News Column

New Front in Mommy War: Other Moms

Feb 26, 2013

By Joanne Bamberger

Sheryl Sandberg, COO of Facebook, is writing a new book: Lean In: Women, Work and the Will to Lead

If you want to see markers of female empowerment, just look at two of the tech industry's biggest stars. Marissa Mayer signed on as CEO of Yahoo while pregnant. Sheryl Sandberg, COO of Facebook, is casting herself as a latter-day Betty Friedan with her forthcoming book Lean In: Women, Work and the Will to Lead, but whether either executive is setting a standard most working women would like is very much in doubt.

Sandberg wants to encourage working women, especially mothers, to stand up for themselves in the workplace and take seats at the leadership table. She says they need to stop making excuses and recognize that they have to make tradeoffs between work and family just as men do.

Mayer, who boasted "I only need two weeks of maternity leave," is doing just that. In an internal personnel memo, obtained by journalist Kara Swisher, the company has decreed that flex time is out, face time is in and good luck finding someone who can deal with the kids when there is a half day or when your sick child needs care.

Moms need flexibility

Welcome to the not-so-friendly 2013 workplace.

Which workers are more likely to want flex time? Working moms.

Which employees are trying to keep their jobs in a still-volatile workplace without making waves by clamoring for more leadership recognition? Those would be mothers (and some working dads) who'd love to sneak out of work at 5:30 p.m.

The message coming from these C-suite moms is less about empowerment and accountability than it is about guilt. Guilt for women wanting to work remotely in order to manage their lives and provide for their families. Guilt for not acting with more ambition. Guilt for daring to put their children and spouses on equal footing with their careers.

Guilt is never a good motivator. Mayer and Sandberg, even if they have good intentions, are setting back the cause of working mothers. Sandberg's argument, that equality in the workplace just requires women to pull themselves up by the Louboutin straps (though she does acknowledge the need for a shift in national policy for working families) is just as damaging as Mayer's office-only work proclamation that sends us back to the pre-Internet era of power suits with floppy bow ties.

Both these approaches are leaving a bad taste in the mouths of many working mothers who don't have the income or family luxuries of these uber-women. Sandberg has reportedly said she'll balance her Facebook day job with her new movement by using her vacation days.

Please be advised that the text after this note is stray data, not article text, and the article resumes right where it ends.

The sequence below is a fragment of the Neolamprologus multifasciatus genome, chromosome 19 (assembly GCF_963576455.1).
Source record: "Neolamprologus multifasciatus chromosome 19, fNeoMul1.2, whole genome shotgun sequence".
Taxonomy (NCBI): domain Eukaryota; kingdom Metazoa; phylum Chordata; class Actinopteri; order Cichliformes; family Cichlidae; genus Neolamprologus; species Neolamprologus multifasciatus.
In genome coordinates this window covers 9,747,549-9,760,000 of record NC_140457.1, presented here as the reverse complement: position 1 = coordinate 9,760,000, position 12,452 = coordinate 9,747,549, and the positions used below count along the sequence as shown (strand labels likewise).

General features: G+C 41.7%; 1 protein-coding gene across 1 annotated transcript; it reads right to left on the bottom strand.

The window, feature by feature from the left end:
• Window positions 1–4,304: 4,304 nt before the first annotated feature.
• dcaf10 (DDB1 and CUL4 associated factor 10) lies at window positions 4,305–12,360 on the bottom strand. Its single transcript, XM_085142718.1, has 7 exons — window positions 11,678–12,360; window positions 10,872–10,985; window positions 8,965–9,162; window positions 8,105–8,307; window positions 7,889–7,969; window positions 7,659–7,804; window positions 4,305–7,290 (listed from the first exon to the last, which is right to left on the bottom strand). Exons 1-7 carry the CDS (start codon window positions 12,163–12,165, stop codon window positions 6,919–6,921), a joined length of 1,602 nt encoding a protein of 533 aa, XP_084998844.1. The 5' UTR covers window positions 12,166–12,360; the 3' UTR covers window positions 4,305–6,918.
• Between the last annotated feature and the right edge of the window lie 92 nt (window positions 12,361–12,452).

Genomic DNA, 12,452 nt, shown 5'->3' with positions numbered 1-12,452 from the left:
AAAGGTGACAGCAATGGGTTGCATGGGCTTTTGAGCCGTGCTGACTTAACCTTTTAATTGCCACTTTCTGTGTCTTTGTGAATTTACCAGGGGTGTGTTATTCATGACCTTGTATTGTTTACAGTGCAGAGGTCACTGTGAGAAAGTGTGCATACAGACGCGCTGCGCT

Several working mothers of young children I know scoffed at Sandberg's "let them eat cake" remark. They don't have the paid vacation to balance work and their families, let alone book projects and social movements.

Women like them, who have chosen to step off the corporate track in order to have the flexibility to support their families and manage child care and other obligations, and who have little or no paid leave to manage emergencies or other projects, find her remarks somewhat cavalier.

Workplace success

Not to mention economically obtuse.

In every decade since 1980, women's labor force participation has risen compared with men. In recent years, the workforce participation of women with children ages 6-17 is nearly identical to all men. Mothers' workplace success isn't just vital to the women and children involved, it is also vital to companies that want to have the best workers.

Both Mayer and Sandberg are overlooking the forest for the trees. The amount of household help they can afford to manage their family lives isn't a reality for the vast majority of women and never will be.

They might have good intentions, but these efforts are already fomenting resentment. Sandberg can't hope to start a revolution that will bring women real equality in the workplace if her potential troops revolt.

No hand up

With the launch of Sandberg's "Lean In" effort and Mayer's office-work only proclamation, two things are apparent: Both have forgotten about the women who came before, enabling them to land in their lofty positions in the first place.

And the duo don't want to extend the same hand to anyone else. Instead, they've launched the latest salvo in the war on moms.



Source: Copyright USA TODAY 2013